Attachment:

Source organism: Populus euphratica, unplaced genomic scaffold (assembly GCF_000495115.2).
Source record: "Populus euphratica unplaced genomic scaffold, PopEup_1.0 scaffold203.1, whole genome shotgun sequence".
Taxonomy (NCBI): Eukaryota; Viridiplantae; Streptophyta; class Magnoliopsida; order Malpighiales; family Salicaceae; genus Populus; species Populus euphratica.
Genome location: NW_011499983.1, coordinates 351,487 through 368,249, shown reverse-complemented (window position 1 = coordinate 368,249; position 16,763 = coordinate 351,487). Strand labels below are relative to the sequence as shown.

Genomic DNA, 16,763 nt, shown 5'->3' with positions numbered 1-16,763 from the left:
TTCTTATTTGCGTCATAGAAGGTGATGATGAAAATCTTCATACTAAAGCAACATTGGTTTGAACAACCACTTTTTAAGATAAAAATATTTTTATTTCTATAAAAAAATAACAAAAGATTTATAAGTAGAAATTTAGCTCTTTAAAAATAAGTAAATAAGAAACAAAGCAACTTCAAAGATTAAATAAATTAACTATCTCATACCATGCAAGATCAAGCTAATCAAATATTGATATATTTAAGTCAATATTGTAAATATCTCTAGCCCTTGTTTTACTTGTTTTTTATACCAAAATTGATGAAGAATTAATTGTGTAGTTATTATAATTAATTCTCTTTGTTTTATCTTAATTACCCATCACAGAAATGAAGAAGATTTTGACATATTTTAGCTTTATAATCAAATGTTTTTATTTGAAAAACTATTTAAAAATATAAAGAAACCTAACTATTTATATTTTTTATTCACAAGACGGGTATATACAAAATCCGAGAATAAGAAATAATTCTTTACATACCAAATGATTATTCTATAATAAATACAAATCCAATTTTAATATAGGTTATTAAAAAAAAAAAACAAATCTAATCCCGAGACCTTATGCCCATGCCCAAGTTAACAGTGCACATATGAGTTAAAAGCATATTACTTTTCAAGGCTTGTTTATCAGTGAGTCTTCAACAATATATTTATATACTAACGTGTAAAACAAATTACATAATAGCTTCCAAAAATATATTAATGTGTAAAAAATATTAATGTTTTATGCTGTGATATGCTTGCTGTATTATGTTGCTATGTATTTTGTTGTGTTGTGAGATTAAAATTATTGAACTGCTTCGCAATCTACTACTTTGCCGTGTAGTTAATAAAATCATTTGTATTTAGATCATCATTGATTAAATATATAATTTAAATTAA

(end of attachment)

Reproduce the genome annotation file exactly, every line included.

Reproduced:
Source organism: Populus euphratica, unplaced genomic scaffold (assembly GCF_000495115.2).
Source record: "Populus euphratica unplaced genomic scaffold, PopEup_1.0 scaffold203.1, whole genome shotgun sequence".
Taxonomy (NCBI): Eukaryota; Viridiplantae; Streptophyta; class Magnoliopsida; order Malpighiales; family Salicaceae; genus Populus; species Populus euphratica.
Genome location: NW_011499983.1, coordinates 351,487 through 368,249, shown reverse-complemented (window position 1 = coordinate 368,249; position 16,763 = coordinate 351,487). Strand labels below are relative to the sequence as shown.

Genomic DNA, 16,763 nt, shown 5'->3' with positions numbered 1-16,763 from the left:
TTCTTATTTGCGTCATAGAAGGTGATGATGAAAATCTTCATACTAAAGCAACATTGGTTTGAACAACCACTTTTTAAGATAAAAATATTTTTATTTCTATAAAAAAATAACAAAAGATTTATAAGTAGAAATTTAGCTCTTTAAAAATAAGTAAATAAGAAACAAAGCAACTTCAAAGATTAAATAAATTAACTATCTCATACCATGCAAGATCAAGCTAATCAAATATTGATATATTTAAGTCAATATTGTAAATATCTCTAGCCCTTGTTTTACTTGTTTTTTATACCAAAATTGATGAAGAATTAATTGTGTAGTTATTATAATTAATTCTCTTTGTTTTATCTTAATTACCCATCACAGAAATGAAGAAGATTTTGACATATTTTAGCTTTATAATCAAATGTTTTTATTTGAAAAACTATTTAAAAATATAAAGAAACCTAACTATTTATATTTTTTATTCACAAGACGGGTATATACAAAATCCGAGAATAAGAAATAATTCTTTACATACCAAATGATTATTCTATAATAAATACAAATCCAATTTTAATATAGGTTATTAAAAAAAAAAAACAAATCTAATCCCGAGACCTTATGCCCATGCCCAAGTTAACAGTGCACATATGAGTTAAAAGCATATTACTTTTCAAGGCTTGTTTATCAGTGAGTCTTCAACAATATATTTATATACTAACGTGTAAAACAAATTACATAATAGCTTCCAAAAATATATTAATGTGTAAAAAATATTAATGTTTTATGCTGTGATATGCTTGCTGTATTATGTTGCTATGTATTTTGTTGTGTTGTGAGATTAAAATTATTGAACTGCTTCGCAATCTACTACTTTGCCGTGTAGTTAATAAAATCATTTGTATTTAGATCATCATTGATTAAATATATAATTTAAATTAA